Philadelphia 12th June 1796.
My dear Humphreys
I could not suffer Capt: OBrian to return without carrying along with him, a testimony of my continued friendship and regard for you, in a few lines. In the diction of which, I must be concise: for a long and interesting Session of Congress, which only closed on the first instt, and many laws which require immediate attention & execution; added to a preparation for a journey to Mount Vernon (tomorrow) for a little relaxation from the unpleasant Scenes which have been, and are continually presenting themselves to my view—will not, however well disposed I might otherwise be, permit me to be profuse in my declaration.
From the Office of State, you will receive every thing that relates to public concerns; and the Gazettes (which I presume will accompany the dispatches) will give you a pretty good idea of the state of Politics, and Parties in this country; and will shew you, at the sametime (if Bache’s Aurora is among them) in what manner I am attacked for persevering, steadily, in measures which, to me, appear necessary to preserve us (during the conflicts of the Belligerent powers) in a state of tranquillity. But these attacks, unjust, and as unpleasant as they are, will occasion no change in my conduct; nor will they produce any other effect in my mind than to increase the solicitude which, long since, has taken fast hold of my breast, to enjoy, in the shades of retirement, the consolation of believing that I have rendered my country every service to which my abilities were competent—not from pecuniary or ambitious motives, nor from a desire to provide for any one farther than their intrinsic merit entitled them to; and surely not with a view to bring any of my own relations into Office.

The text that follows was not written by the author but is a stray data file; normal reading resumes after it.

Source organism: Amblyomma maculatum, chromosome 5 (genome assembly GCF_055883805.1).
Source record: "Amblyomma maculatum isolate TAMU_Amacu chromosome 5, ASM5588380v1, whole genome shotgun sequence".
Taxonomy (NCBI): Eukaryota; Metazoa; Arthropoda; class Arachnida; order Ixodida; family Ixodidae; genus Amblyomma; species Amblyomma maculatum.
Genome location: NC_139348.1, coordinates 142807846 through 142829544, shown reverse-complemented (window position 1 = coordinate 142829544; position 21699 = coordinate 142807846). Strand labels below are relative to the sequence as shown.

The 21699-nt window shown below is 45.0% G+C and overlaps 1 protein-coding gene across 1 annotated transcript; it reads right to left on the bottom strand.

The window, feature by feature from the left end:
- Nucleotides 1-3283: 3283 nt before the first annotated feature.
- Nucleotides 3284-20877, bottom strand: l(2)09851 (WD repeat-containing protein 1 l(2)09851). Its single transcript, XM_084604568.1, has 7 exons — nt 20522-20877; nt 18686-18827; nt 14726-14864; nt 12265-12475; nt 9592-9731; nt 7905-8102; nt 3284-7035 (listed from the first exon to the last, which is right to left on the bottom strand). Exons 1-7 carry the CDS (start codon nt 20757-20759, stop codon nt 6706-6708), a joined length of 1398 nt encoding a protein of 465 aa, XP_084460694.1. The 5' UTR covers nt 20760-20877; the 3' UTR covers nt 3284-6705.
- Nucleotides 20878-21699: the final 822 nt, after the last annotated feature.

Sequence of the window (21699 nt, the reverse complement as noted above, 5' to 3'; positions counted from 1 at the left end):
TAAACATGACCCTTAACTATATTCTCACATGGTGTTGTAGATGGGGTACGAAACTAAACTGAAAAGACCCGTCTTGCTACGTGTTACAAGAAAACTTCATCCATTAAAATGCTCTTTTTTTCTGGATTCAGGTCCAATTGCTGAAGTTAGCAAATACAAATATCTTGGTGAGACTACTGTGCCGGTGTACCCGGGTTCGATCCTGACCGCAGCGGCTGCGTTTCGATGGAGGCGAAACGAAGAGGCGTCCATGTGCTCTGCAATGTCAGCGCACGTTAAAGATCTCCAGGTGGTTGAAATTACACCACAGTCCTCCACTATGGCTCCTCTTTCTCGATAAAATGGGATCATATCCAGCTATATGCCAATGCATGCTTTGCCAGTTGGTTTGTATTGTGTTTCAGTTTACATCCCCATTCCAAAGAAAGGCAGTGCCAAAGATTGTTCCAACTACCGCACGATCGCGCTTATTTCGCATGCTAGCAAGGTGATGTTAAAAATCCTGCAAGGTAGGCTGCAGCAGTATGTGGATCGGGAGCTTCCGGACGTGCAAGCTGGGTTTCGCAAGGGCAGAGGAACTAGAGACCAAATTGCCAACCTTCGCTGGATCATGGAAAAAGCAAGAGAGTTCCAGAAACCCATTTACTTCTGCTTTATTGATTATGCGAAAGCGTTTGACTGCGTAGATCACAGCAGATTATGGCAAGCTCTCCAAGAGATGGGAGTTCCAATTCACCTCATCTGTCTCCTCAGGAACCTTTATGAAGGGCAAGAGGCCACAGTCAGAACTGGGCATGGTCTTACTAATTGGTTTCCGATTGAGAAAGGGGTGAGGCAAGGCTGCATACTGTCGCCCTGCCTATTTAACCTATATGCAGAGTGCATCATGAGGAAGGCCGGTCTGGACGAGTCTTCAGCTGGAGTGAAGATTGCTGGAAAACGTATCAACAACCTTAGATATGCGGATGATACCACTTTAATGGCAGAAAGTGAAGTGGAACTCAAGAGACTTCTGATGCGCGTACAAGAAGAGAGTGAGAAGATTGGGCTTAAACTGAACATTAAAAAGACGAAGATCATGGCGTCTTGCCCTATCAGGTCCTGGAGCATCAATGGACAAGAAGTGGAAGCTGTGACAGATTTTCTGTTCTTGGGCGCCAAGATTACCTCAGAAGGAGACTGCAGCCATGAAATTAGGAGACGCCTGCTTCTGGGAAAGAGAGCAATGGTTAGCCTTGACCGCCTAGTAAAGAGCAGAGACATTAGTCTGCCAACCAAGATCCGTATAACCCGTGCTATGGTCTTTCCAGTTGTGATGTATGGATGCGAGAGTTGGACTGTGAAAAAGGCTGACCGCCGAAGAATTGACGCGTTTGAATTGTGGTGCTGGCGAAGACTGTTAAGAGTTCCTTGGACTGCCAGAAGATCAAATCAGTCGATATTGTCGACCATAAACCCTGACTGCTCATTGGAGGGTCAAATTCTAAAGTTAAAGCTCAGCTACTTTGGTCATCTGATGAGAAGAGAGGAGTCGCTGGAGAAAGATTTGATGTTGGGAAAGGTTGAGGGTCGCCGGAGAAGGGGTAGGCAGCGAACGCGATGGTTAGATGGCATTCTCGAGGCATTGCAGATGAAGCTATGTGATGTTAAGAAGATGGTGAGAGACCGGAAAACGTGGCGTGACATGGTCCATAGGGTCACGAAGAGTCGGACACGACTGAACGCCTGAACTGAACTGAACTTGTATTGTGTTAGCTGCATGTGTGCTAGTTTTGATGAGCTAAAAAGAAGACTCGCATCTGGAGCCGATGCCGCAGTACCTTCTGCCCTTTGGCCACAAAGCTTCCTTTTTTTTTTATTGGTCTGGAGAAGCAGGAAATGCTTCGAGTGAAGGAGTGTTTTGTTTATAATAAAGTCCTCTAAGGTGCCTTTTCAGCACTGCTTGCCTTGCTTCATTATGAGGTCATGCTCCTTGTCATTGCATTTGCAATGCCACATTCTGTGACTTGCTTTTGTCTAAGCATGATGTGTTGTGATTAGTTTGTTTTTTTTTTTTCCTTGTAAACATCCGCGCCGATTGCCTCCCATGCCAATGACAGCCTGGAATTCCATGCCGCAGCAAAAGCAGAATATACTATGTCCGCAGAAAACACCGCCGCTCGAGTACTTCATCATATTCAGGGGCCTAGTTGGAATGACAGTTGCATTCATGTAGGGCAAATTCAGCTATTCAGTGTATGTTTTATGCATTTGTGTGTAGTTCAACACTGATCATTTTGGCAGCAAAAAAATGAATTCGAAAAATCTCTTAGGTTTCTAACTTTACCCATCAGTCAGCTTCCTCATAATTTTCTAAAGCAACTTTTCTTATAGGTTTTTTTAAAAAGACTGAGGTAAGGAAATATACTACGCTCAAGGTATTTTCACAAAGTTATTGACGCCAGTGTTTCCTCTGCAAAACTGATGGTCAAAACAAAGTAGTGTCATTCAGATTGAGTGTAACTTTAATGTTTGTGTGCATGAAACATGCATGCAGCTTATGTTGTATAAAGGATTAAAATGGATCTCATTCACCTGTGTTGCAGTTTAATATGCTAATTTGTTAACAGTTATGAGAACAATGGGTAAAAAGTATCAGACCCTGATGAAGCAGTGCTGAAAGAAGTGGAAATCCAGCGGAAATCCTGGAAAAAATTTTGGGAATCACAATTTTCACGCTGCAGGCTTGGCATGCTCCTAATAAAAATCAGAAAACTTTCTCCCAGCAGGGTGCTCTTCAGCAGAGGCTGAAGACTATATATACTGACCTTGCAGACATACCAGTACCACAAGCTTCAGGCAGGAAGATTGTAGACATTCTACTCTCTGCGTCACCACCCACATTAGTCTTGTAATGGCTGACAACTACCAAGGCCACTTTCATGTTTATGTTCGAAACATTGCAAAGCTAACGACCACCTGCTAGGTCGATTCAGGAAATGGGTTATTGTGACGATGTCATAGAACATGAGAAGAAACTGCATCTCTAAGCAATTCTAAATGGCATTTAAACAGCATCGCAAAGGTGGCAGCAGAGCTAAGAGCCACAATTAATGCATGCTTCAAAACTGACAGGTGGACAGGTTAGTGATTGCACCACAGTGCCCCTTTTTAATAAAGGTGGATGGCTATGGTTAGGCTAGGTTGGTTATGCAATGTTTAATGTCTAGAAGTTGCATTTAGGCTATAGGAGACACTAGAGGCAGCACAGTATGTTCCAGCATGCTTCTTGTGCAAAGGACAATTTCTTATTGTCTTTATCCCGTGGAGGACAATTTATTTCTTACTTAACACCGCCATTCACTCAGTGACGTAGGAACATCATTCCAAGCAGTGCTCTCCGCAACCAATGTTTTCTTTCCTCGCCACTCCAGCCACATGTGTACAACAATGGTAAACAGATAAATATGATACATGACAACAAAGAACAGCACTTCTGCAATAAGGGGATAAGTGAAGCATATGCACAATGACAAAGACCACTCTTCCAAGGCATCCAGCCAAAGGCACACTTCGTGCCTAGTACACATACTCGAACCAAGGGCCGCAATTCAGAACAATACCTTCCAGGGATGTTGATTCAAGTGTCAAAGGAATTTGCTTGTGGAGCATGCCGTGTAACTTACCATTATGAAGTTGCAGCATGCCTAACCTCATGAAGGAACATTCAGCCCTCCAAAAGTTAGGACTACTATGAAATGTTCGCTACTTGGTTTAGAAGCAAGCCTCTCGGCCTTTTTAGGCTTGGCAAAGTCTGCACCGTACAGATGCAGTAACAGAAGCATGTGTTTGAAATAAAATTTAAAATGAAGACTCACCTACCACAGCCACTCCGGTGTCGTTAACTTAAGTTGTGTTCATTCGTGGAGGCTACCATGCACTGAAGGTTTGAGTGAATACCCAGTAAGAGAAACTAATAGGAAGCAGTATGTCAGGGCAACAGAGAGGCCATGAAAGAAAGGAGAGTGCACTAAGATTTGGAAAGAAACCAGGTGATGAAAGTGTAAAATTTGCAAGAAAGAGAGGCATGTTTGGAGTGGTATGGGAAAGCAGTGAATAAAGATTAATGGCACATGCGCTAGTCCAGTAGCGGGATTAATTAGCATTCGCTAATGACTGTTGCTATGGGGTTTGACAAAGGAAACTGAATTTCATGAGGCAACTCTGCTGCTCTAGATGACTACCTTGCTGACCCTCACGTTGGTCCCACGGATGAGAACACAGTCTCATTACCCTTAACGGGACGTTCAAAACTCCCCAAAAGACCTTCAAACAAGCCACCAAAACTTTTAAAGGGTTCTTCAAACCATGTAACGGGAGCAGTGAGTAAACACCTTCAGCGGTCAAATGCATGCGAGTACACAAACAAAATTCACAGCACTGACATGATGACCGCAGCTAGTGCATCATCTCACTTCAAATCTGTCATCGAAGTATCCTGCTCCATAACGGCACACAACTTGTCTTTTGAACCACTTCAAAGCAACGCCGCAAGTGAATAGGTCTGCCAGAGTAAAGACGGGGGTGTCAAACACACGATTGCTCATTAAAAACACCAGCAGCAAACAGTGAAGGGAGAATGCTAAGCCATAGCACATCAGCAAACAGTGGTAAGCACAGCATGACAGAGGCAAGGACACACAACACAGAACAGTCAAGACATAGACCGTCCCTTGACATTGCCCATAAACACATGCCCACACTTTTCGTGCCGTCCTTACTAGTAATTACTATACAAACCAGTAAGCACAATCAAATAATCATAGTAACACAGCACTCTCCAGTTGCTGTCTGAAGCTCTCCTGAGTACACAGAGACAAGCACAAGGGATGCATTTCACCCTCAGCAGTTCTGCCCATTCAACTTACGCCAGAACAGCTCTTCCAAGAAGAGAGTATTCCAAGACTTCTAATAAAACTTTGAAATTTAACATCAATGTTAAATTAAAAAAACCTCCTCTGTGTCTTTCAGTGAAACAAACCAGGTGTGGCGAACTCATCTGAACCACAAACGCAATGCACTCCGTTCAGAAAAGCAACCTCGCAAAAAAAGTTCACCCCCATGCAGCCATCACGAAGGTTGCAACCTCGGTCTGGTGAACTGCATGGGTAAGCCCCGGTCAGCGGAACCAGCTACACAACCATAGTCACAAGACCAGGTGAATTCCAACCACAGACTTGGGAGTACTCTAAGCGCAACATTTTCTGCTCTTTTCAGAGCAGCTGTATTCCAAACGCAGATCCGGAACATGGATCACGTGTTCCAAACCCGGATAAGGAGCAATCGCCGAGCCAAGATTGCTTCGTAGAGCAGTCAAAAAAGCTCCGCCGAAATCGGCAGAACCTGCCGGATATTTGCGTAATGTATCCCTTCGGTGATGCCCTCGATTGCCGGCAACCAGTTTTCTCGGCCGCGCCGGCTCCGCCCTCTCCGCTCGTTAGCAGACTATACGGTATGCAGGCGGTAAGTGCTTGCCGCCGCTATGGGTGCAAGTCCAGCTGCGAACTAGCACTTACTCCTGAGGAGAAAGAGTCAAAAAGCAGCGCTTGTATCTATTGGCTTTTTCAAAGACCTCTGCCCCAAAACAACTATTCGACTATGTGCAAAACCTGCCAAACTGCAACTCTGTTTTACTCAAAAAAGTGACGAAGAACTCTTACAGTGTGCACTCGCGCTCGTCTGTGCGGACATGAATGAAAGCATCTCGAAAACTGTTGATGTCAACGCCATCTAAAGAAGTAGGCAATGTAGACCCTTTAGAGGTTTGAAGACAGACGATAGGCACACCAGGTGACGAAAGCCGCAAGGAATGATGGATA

Malignity, therefore, may dart its shafts, but no earthly power can deprive me of the consolation of knowing that I have not, in the whole course of my Administration (however numerous they may have been) committed an intentional error.
Whenever you shall think with the Poet, or Philosopher "that the Post of honor is a private Station" and may be disposed to enjoy yourself in my shades—I do not mean the shades below—where, if you put it off long—I may be reclining, I can only repeat that you will meet with the same cordial reception at Mount Vernon, that you have always found at that place; and that I am, and always shall be, Your sincere friend, & affectionate Servt
P.S. Mrs Washington who keeps her health as well as usual presents her best wishes to you. Betsey Custis is married to Mr Law (who was, I believe, in this Country when you were here last) an English Gentleman but last from the East Indies, of considerable fortune, and lives in the Federal City. Patcy you know was married ’ere you left us, to Mr Peter’s—Nelly has spent the last Winter with her mother—Washington grows fast—& We have just heard that all Doctr Stuarts family are well.